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A Breastfeeding Journey

By: Darleth Romana-Bantiles, MDA Breastfeeding Journey

As I write this article, I gaze at my beautiful baby peacefully taking her afternoon nap. Oh, how she has grown indeed! I can’t help but be amazed, observing milestone after milestone that she achieved as the days pass by. It seems like it was just yesterday when I carried her for the first time as a fragile newborn. Now, she can already say tatay and other one- or two-syllable words. She also counts and recognizes numbers up to 10, identifies the colors of the rainbow, and knows some letters of the alphabet. She also loves the camera and poses with a few-toothed grin on cue! My heart swells while pondering about these things, and I am glad to have made the decision of providing her with the best possible nutrition some months back.

Breastfeeding is a decision

I say that breastfeeding is a decision because even if milk production comes naturally to most pregnant individuals, moms must consciously choose to give their milk as primary food for their babies. Prolactin is a hormone that naturally increases in pregnant women to start milk production in the mammary glands. On the other hand, another hormone called oxytocin stimulates the passage of the liquid gold from the gland to the ducts, until they are sucked out by hungry babies or expressed for future use. Milk, although ready, may not come out or be replenished steadily, unless a new mom will have her baby latch on to her breasts regularly and empty out its contents.

After making the decision to breastfeed, there is actually little stuff to prepare compared to deciding which milk formula to use. To be able to give your baby breast milk, perhaps a good nursing pillow and virgin coconut oil (VCO, for sore nipples) may help. But even without a nursing pillow and VCO, a mom may survive. All it takes is the mom who is ready to nurse and the hungry baby. In fact, mother-baby-friendly hospitals discourage feeding bottles to be brought in the packed items for confinement. I was lucky that I also got support to begin my breastfeeding journey from the hospital, where I delivered my baby. The nurses gave me reassurance when I doubted my capacity to give milk and was asking for milk to pacify my one-day-old baby then (who was crying her lungs out!). Mommies will just produce little milk on the first few days, true. But the colostrum is enough to satiate their babies’ hunger pangs. In fact, only 5-7 ml of milk per feeding is needed by their tummies, which are approximately calamansi-sized, until day 3.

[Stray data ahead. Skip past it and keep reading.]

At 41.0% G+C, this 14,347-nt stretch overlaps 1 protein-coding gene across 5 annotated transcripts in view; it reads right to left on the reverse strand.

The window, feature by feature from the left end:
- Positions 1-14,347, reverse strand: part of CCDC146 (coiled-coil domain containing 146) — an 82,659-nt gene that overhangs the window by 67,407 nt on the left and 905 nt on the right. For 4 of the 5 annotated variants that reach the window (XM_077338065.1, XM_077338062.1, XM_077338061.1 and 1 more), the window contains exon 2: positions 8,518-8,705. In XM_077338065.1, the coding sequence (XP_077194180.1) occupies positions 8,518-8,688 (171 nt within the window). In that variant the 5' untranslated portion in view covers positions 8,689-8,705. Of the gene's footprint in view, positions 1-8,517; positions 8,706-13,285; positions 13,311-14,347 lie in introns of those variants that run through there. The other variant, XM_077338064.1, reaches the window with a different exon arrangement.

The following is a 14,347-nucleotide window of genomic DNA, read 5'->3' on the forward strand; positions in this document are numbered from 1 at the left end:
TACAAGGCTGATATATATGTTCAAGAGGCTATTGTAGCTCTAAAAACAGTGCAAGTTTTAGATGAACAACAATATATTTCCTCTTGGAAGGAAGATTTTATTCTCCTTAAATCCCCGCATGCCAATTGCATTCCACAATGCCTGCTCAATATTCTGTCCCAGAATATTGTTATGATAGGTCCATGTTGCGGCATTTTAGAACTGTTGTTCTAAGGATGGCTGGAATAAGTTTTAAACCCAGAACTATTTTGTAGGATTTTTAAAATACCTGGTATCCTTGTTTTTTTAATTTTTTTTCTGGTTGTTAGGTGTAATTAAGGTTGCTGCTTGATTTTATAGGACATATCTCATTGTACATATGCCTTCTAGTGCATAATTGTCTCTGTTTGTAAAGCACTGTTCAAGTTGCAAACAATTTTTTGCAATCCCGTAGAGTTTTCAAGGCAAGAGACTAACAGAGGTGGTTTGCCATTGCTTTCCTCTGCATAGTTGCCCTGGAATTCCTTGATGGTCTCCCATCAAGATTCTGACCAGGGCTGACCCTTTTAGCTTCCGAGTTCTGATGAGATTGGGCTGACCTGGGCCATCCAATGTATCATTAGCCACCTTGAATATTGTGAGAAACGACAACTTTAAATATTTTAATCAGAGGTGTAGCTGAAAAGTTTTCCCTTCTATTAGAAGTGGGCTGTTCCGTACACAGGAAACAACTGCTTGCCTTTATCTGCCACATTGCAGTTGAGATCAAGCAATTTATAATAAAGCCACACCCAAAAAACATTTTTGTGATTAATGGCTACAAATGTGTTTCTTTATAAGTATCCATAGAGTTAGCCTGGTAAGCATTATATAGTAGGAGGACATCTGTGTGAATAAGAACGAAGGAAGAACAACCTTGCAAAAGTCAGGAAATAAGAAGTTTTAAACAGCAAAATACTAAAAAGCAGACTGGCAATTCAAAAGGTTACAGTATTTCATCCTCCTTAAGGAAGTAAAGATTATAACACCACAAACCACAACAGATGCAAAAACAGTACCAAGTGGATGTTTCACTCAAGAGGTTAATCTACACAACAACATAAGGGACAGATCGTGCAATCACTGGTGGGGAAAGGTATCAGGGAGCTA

I would say that the decision to breastfeed must be made a few months before delivery, so that preggy moms may have time to read up on the matter. Knowledge about breastfeeding will strengthen a mother’s resolve to provide the best for her baby despite the sleepless nights, bloody teats, soaked shirts and many more. There are also many breastfeeding myths that only research and scientific evidence will debunk. Sometimes, well-meaning individuals will throw a comment or two about your baby’s weight gain and you may feel that you are being accused of depriving your child. This is so close to home, even relatives who are used to equating chubbiness with good health will say this. However, research has shown that healthy breastfed infants will typically put on weight more slowly than formula-fed infants in the first year of life. The keyword here is weight gain, breastfeeding mommies should remember that their little ones will also gain weight and stronger bones even, compared with formula-fed infants.

Aside from better bone health, babies sucking milk from their mommas are shown to have higher IQ scores and better language development. Breastfed babies are also less prone to infections (i.e., ear infection, cough, colds), allergy, and obesity later in life. 

Best for baby, also good for mommy